Christie Jamieson was out for a stand-up paddleboard (SUP) outing when a pod of transient orcas made a dramatic appearance in the Ucluelet Harbour.
“My whole body is still shaking. I don’t even know what to do with this energy. I don’t even know how to explain it. It’s the best adrenaline ever,” Jamieson said.
Jamieson, a former SUP instructor and whale-watching industry staff member, said she set out on the water at around 9:30 a.m. on Jan. 19 and was on her board for almost three hours. She said she was keeping a safe distance and wasn’t being aggressive or trying to paddle in the middle of the pod.
“At a certain point, they came my way. It’s not like I can paddle away from them. I’m not going to put my paddle in when they are coming towards me because that will look like a seal or a sea lion, so at that point you just have to sit there.
“I don’t get scared of them ever. It’s almost like I’d rather be in the water than on the board. I would love to be an underwater animal photographer. That would be my absolute dream,” Jamieson said.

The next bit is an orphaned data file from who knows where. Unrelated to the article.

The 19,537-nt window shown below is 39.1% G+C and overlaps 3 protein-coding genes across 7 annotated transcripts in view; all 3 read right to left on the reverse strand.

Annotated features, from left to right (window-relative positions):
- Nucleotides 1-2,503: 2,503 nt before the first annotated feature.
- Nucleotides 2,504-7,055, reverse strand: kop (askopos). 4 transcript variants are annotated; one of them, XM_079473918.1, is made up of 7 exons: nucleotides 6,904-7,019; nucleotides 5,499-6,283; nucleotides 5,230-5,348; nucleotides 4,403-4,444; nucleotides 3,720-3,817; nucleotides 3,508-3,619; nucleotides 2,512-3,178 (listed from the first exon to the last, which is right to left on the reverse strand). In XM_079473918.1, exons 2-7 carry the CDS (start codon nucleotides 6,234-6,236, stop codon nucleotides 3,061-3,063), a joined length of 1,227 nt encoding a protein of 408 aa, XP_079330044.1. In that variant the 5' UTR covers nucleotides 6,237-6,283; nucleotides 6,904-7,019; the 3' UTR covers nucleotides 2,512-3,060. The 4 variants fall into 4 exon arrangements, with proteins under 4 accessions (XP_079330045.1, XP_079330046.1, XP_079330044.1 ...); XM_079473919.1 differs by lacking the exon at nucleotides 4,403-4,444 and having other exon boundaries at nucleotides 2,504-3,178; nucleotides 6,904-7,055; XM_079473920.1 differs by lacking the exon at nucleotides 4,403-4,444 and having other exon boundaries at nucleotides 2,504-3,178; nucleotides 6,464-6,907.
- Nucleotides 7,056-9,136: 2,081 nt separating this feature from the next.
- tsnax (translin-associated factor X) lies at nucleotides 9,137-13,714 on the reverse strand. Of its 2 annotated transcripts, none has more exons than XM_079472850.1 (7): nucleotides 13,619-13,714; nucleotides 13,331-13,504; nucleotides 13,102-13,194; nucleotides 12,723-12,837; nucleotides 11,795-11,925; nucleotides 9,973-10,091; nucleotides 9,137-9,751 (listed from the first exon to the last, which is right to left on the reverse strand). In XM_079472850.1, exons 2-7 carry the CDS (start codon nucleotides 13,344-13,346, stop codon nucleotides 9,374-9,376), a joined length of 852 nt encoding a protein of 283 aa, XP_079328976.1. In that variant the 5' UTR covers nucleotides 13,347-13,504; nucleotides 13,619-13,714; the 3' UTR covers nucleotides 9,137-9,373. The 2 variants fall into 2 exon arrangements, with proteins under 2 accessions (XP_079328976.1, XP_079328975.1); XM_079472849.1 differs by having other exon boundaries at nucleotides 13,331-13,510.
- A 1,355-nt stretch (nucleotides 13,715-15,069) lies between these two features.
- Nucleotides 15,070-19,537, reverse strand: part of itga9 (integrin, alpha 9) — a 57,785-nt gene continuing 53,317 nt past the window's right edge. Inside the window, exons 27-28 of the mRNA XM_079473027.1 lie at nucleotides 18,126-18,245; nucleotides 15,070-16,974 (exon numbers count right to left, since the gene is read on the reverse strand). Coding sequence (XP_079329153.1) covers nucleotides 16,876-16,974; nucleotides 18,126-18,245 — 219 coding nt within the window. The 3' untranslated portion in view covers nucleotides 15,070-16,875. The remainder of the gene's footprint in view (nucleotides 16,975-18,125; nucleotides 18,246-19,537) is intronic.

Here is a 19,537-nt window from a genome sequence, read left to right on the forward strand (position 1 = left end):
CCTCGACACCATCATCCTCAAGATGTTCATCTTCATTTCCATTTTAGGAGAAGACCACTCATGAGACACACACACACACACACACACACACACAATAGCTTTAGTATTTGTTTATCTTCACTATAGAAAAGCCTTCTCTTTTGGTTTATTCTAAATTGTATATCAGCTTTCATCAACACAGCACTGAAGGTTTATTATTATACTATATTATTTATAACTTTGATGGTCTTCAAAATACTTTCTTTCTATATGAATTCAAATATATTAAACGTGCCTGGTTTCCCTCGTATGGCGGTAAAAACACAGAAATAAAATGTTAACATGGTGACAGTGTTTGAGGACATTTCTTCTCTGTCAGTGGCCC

“Every single time I see whales, it doesn’t matter if it’s orcas or humpbacks, greys, I always cry when I get that close to them.”
Icon Developments also captured the orca visit on video, and posted it to their Twitter account (@jamieiconcarson).
A few summers ago, Jamieson was treated to a similar killer whale encounter in the Ucluelet Harbour, and she’s also paddled beside humpbacks.
Many locals raised concerns about boaters, including Jamieson on her self-propelled SUP, getting too close to the whales during the Jan. 19 appearance and thus violating the Marine Mammal Regulations.
Under Canada’s Fisheries Act, people must keep 200 metres away from killer whales in the B.C. Pacific Ocean, and 400 metres away from killer whales in southern B.C. coastal waters between Campbell River and just north of Ucluelet (June 1 – May 31). Vessel operators are also asked to turn off their echo sounders and turn engines to neutral idle, if safe to do so, when a whale is within 400 metres.
Ucluelet First Nation member Tissa Deline said she was watching the orcas from Whiskey Dock when she saw someone run down to the water with a SUP.
“I was outraged by what I saw and stuck watching my workplace’s front door while I watched in horror as she paddled out into the very middle of a six orca pod that included two calves learning to hunt. I’m incredibly disheartened and outraged,” Deline wrote in an email to the Westerly.
How far is 200 metres? graphic by Fisheries and Oceans Canada